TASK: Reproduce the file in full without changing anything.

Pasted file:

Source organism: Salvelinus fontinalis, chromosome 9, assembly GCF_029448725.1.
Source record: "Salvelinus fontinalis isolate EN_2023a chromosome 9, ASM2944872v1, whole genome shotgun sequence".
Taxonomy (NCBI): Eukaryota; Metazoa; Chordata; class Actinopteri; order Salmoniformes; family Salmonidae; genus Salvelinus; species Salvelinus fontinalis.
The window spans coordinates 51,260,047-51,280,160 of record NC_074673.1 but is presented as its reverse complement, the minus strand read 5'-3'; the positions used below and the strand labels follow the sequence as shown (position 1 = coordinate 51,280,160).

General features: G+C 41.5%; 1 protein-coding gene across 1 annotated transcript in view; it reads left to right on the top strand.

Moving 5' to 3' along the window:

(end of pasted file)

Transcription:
Source organism: Salvelinus fontinalis, chromosome 9, assembly GCF_029448725.1.
Source record: "Salvelinus fontinalis isolate EN_2023a chromosome 9, ASM2944872v1, whole genome shotgun sequence".
Taxonomy (NCBI): Eukaryota; Metazoa; Chordata; class Actinopteri; order Salmoniformes; family Salmonidae; genus Salvelinus; species Salvelinus fontinalis.
The window spans coordinates 51,260,047-51,280,160 of record NC_074673.1 but is presented as its reverse complement, the minus strand read 5'-3'; the positions used below and the strand labels follow the sequence as shown (position 1 = coordinate 51,280,160).

General features: G+C 41.5%; 1 protein-coding gene across 1 annotated transcript in view; it reads left to right on the top strand.

Moving 5' to 3' along the window: